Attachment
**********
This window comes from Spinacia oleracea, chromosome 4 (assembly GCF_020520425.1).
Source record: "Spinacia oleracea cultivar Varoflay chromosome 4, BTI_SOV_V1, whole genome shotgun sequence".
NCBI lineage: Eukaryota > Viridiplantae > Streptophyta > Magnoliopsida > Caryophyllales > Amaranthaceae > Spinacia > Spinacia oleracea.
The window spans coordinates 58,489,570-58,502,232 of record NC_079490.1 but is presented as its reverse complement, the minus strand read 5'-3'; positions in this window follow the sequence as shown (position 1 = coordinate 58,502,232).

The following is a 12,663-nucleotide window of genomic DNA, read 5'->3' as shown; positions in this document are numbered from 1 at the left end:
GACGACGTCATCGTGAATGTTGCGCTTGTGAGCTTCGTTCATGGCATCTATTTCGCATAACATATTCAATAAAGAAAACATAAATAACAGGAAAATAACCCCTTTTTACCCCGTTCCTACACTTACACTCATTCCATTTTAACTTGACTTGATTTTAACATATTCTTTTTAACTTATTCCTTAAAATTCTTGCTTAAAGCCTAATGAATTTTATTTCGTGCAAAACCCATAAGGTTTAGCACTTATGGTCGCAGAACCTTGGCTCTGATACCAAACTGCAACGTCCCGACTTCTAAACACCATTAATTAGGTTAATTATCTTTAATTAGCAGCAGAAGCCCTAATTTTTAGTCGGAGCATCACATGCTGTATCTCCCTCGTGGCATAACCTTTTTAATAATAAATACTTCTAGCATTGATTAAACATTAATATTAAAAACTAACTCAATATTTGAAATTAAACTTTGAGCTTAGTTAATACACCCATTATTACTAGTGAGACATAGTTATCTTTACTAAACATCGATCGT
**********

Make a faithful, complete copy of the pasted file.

This window comes from Spinacia oleracea, chromosome 4 (assembly GCF_020520425.1).
Source record: "Spinacia oleracea cultivar Varoflay chromosome 4, BTI_SOV_V1, whole genome shotgun sequence".
NCBI lineage: Eukaryota > Viridiplantae > Streptophyta > Magnoliopsida > Caryophyllales > Amaranthaceae > Spinacia > Spinacia oleracea.
The window spans coordinates 58,489,570-58,502,232 of record NC_079490.1 but is presented as its reverse complement, the minus strand read 5'-3'; positions in this window follow the sequence as shown (position 1 = coordinate 58,502,232).

The following is a 12,663-nucleotide window of genomic DNA, read 5'->3' as shown; positions in this document are numbered from 1 at the left end:
GACGACGTCATCGTGAATGTTGCGCTTGTGAGCTTCGTTCATGGCATCTATTTCGCATAACATATTCAATAAAGAAAACATAAATAACAGGAAAATAACCCCTTTTTACCCCGTTCCTACACTTACACTCATTCCATTTTAACTTGACTTGATTTTAACATATTCTTTTTAACTTATTCCTTAAAATTCTTGCTTAAAGCCTAATGAATTTTATTTCGTGCAAAACCCATAAGGTTTAGCACTTATGGTCGCAGAACCTTGGCTCTGATACCAAACTGCAACGTCCCGACTTCTAAACACCATTAATTAGGTTAATTATCTTTAATTAGCAGCAGAAGCCCTAATTTTTAGTCGGAGCATCACATGCTGTATCTCCCTCGTGGCATAACCTTTTTAATAATAAATACTTCTAGCATTGATTAAACATTAATATTAAAAACTAACTCAATATTTGAAATTAAACTTTGAGCTTAGTTAATACACCCATTATTACTAGTGAGACATAGTTATCTTTACTAAACATCGATCGT